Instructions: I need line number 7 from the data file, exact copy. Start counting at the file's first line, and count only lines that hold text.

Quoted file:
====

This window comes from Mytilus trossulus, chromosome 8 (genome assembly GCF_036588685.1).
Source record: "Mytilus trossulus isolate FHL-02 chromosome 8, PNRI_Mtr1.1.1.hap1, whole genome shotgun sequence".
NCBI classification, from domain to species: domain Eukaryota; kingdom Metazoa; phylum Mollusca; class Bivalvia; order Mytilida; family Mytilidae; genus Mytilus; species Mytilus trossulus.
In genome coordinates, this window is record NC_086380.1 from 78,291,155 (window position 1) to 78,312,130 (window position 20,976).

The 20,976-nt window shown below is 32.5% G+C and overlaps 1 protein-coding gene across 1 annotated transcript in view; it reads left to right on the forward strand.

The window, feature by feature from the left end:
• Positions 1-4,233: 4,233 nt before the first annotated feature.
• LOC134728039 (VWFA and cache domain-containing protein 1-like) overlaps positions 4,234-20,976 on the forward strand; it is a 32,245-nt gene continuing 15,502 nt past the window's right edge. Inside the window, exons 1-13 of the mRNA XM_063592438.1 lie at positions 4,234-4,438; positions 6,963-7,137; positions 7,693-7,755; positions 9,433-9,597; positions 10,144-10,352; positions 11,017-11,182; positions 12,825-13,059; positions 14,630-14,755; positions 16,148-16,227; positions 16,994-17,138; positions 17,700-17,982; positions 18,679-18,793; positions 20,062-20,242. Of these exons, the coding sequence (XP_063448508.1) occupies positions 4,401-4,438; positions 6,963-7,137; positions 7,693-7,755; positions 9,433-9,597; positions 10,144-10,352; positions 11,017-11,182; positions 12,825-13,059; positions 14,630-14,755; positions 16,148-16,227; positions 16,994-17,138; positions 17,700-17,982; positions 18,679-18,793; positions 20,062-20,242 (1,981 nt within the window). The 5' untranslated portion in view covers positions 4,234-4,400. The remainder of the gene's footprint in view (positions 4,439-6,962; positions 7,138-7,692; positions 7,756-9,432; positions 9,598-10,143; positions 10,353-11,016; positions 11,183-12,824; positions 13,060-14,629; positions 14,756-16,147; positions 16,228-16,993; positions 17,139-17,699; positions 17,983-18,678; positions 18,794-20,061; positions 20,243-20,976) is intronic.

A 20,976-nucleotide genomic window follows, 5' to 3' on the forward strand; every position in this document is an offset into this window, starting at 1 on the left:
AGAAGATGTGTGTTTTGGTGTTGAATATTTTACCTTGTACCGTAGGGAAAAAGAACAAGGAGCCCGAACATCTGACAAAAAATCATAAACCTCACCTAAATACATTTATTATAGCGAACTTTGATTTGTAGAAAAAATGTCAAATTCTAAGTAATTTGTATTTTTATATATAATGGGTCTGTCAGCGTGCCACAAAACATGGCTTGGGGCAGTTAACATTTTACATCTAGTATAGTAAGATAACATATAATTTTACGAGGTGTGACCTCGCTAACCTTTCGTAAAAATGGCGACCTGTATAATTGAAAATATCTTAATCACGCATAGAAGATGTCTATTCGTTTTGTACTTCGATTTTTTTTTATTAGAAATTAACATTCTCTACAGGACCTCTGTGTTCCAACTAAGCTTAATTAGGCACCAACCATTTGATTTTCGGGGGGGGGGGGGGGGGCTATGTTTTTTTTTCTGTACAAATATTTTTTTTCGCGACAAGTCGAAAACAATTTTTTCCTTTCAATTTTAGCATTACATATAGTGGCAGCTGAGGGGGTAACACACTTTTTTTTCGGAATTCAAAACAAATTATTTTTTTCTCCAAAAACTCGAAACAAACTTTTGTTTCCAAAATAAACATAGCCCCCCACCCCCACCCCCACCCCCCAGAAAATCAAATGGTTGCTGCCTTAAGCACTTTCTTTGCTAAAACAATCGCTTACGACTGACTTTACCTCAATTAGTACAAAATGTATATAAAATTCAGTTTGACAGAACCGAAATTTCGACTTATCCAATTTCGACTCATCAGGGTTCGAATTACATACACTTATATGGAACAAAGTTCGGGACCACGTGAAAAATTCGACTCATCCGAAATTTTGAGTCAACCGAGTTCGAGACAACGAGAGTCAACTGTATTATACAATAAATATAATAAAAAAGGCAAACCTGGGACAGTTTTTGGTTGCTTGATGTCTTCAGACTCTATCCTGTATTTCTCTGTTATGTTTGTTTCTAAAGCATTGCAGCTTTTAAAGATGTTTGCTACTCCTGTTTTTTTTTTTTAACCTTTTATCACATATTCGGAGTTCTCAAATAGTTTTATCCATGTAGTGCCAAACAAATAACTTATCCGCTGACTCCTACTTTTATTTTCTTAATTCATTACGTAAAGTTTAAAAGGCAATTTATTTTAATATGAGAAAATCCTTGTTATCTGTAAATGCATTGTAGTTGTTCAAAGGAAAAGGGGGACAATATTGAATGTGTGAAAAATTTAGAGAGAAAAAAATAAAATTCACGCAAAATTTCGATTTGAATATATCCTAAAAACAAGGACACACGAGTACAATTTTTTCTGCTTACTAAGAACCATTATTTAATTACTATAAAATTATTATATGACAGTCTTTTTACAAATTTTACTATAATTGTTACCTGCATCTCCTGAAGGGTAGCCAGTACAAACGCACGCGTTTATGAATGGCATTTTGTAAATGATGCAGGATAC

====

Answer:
• Positions 1-4,233: 4,233 nt before the first annotated feature.